One can produce an arbitrarily thin slice of the Hamming sequence around n-th member in time `~ n^(2/3)`

by direct enumeration of triples `(i,j,k)`

such that `N = 2^i * 3^j * 5^k`

.

WP says that `n ~ (log N)^3`

, i.e. run time `~ (log N)^2`

. Here we don't care for the exact position of the found triple in the sequence, so all the count calculations from the original code can be thrown away:

```
slice hi w = sortBy (compare `on` fst) b where -- hi>log2(N) is a top value
lb5=logBase 2 5 ; lb3=logBase 2 3 -- w<1 (NB!) is log2(width)
b = concat -- the slice
[ [ (r,(i,j,k)) | frac < w ] -- store it, if inside width
| k <- [ 0 .. floor ( hi /lb5) ], let p = fromIntegral k*lb5,
j <- [ 0 .. floor ((hi-p)/lb3) ], let q = fromIntegral j*lb3 + p,
let (i,frac)=properFraction(hi-q) ; r = hi - frac ] -- r = i + q
```

Having enumerated the triples in the slice, it is a simple matter of sorting and searching, taking practically `O(1)`

time (for *arbitrarily thin* a slice) to find the first triple above `N`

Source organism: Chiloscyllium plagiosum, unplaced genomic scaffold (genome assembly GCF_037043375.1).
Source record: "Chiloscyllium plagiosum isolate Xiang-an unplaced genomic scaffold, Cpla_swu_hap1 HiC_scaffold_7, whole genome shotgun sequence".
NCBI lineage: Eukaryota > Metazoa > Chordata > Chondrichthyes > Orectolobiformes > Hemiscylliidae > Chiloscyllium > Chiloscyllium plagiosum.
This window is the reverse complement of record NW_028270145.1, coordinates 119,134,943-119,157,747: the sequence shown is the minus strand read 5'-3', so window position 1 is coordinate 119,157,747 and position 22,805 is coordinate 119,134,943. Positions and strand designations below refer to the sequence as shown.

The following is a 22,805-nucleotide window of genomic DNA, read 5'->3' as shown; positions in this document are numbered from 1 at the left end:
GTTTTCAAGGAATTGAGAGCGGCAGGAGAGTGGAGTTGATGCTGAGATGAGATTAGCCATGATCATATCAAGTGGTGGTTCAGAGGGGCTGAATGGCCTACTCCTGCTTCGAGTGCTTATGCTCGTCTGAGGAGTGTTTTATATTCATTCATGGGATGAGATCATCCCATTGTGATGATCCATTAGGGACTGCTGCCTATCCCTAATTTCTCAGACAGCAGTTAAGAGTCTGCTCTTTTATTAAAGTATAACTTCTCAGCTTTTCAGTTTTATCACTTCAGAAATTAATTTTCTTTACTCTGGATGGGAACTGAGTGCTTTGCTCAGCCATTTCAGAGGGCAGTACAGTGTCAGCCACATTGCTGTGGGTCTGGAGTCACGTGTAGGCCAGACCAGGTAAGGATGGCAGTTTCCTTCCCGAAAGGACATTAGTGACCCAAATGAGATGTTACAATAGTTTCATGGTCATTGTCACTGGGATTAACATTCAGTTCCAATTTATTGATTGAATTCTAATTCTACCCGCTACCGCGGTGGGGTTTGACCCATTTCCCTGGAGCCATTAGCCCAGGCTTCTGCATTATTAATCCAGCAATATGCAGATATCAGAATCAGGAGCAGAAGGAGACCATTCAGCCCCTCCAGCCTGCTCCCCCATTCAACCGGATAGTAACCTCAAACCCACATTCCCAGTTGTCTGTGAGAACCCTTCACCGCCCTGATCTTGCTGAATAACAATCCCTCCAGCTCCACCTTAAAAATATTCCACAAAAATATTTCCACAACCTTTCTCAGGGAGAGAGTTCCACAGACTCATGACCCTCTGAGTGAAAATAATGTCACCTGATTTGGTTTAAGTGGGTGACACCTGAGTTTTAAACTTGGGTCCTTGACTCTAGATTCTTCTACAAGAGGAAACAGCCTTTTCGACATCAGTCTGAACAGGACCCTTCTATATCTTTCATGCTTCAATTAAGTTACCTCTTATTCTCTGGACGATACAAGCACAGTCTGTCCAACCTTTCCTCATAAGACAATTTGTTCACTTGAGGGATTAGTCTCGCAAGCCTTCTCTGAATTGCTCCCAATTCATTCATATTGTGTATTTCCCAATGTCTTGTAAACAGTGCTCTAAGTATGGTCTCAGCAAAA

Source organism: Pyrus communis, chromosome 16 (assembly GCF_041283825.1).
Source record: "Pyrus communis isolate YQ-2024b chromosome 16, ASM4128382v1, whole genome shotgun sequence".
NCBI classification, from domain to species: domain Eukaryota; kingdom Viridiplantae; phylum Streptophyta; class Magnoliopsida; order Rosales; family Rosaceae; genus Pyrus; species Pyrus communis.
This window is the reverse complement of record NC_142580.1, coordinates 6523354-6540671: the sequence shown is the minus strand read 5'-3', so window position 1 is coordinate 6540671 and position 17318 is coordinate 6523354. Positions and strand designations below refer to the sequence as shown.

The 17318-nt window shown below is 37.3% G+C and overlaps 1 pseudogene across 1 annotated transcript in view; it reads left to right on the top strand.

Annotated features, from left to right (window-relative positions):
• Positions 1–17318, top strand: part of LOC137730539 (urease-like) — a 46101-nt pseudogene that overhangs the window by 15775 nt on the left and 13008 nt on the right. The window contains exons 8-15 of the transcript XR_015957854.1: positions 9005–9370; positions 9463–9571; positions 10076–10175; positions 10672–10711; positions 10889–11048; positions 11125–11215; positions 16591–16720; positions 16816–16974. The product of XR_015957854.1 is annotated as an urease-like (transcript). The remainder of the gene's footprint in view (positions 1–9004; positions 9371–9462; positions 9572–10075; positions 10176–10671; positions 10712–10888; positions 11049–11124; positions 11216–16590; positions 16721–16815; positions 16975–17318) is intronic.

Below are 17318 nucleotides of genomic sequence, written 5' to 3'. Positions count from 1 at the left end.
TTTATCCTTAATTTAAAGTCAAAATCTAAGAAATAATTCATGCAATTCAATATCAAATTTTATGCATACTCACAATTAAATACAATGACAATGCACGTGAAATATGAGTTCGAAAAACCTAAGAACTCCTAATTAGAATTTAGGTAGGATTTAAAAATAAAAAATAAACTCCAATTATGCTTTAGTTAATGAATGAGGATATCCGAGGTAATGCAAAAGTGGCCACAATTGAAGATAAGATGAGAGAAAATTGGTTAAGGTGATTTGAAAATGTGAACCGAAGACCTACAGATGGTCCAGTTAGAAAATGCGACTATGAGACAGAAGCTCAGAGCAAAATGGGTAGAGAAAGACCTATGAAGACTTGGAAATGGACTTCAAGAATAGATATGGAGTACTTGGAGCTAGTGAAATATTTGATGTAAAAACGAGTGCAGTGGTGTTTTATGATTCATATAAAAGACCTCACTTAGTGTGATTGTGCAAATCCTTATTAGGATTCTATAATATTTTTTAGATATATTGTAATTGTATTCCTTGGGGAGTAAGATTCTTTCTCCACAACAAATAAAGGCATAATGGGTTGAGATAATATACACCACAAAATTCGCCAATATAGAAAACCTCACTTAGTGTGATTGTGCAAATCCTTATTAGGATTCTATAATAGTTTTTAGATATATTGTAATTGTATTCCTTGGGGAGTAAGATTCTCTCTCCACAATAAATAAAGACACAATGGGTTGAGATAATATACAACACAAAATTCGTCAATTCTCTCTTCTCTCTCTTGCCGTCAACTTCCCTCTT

. Well, actually, for constant width (logarithmic), the amount of numbers in the slice (members of the "upper crust" in the `(i,j,k)`

-space below the `log(N)`

plane) is again `m ~ n^2/3 ~ (log N)^2`

and sorting takes `m log m`

time (so that searching, even linear, takes `~ m`

run time then). But the width can be made smaller for bigger `N`

s, following some empirical observations; and constant factors for the enumeration of triples are much higher than for the subsequent sorting anyway.

Even with constant width (logarthmic) it runs very fast, calculating the 1,000,000-th value in the Hamming sequence in a few hundredths of a second.

The original idea of "top band of triples" is due Louis Klauder, from DDJ discussion some years back.